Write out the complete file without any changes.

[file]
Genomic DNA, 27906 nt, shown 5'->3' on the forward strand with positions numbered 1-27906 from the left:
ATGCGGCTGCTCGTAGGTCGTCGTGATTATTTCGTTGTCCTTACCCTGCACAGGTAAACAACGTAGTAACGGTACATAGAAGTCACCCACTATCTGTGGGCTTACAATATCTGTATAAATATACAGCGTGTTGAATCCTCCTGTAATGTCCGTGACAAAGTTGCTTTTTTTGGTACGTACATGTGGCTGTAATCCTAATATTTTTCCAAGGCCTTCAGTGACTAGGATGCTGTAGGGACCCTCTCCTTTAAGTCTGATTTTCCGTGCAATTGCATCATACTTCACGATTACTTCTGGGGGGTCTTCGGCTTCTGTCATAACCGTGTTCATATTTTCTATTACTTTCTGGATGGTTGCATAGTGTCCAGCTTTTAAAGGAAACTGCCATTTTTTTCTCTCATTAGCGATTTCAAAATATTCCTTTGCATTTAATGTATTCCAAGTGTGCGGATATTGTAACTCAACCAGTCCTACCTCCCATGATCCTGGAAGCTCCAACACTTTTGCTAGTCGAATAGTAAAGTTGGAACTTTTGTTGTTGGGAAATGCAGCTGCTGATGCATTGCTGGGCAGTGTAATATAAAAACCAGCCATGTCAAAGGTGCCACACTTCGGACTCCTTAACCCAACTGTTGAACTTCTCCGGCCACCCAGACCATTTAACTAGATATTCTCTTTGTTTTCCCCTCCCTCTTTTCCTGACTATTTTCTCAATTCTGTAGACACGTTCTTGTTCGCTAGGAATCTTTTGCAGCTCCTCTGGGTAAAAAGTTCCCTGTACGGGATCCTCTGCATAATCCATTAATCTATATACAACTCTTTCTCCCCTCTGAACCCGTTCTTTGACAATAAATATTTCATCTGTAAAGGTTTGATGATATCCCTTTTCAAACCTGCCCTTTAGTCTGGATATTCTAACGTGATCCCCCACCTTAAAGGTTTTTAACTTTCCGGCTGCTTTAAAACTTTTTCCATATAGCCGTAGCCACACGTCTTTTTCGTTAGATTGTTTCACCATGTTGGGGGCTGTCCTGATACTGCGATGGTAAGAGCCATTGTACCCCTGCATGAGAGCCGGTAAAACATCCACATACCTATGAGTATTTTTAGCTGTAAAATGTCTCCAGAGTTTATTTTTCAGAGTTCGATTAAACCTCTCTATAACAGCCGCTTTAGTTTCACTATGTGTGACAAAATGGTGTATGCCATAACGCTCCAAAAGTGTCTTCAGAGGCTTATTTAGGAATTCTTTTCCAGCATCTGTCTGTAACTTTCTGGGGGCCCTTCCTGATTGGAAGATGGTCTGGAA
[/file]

Genomic DNA, 27906 nt, shown 5'->3' on the forward strand with positions numbered 1-27906 from the left:
ATGCGGCTGCTCGTAGGTCGTCGTGATTATTTCGTTGTCCTTACCCTGCACAGGTAAACAACGTAGTAACGGTACATAGAAGTCACCCACTATCTGTGGGCTTACAATATCTGTATAAATATACAGCGTGTTGAATCCTCCTGTAATGTCCGTGACAAAGTTGCTTTTTTTGGTACGTACATGTGGCTGTAATCCTAATATTTTTCCAAGGCCTTCAGTGACTAGGATGCTGTAGGGACCCTCTCCTTTAAGTCTGATTTTCCGTGCAATTGCATCATACTTCACGATTACTTCTGGGGGGTCTTCGGCTTCTGTCATAACCGTGTTCATATTTTCTATTACTTTCTGGATGGTTGCATAGTGTCCAGCTTTTAAAGGAAACTGCCATTTTTTTCTCTCATTAGCGATTTCAAAATATTCCTTTGCATTTAATGTATTCCAAGTGTGCGGATATTGTAACTCAACCAGTCCTACCTCCCATGATCCTGGAAGCTCCAACACTTTTGCTAGTCGAATAGTAAAGTTGGAACTTTTGTTGTTGGGAAATGCAGCTGCTGATGCATTGCTGGGCAGTGTAATATAAAAACCAGCCATGTCAAAGGTGCCACACTTCGGACTCCTTAACCCAACTGTTGAACTTCTCCGGCCACCCAGACCATTTAACTAGATATTCTCTTTGTTTTCCCCTCCCTCTTTTCCTGACTATTTTCTCAATTCTGTAGACACGTTCTTGTTCGCTAGGAATCTTTTGCAGCTCCTCTGGGTAAAAAGTTCCCTGTACGGGATCCTCTGCATAATCCATTAATCTATATACAACTCTTTCTCCCCTCTGAACCCGTTCTTTGACAATAAATATTTCATCTGTAAAGGTTTGATGATATCCCTTTTCAAACCTGCCCTTTAGTCTGGATATTCTAACGTGATCCCCCACCTTAAAGGTTTTTAACTTTCCGGCTGCTTTAAAACTTTTTCCATATAGCCGTAGCCACACGTCTTTTTCGTTAGATTGTTTCACCATGTTGGGGGCTGTCCTGATACTGCGATGGTAAGAGCCATTGTACCCCTGCATGAGAGCCGGTAAAACATCCACATACCTATGAGTATTTTTAGCTGTAAAATGTCTCCAGAGTTTATTTTTCAGAGTTCGATTAAACCTCTCTATAACAGCCGCTTTAGTTTCACTATGTGTGACAAAATGGTGTATGCCATAACGCTCCAAAAGTGTCTTCAGAGGCTTATTTAGGAATTCTTTTCCAGCATCTGTCTGTAACTTTCTGGGGGCCCTTCCTGATTGGAAGATGGTCTGGAA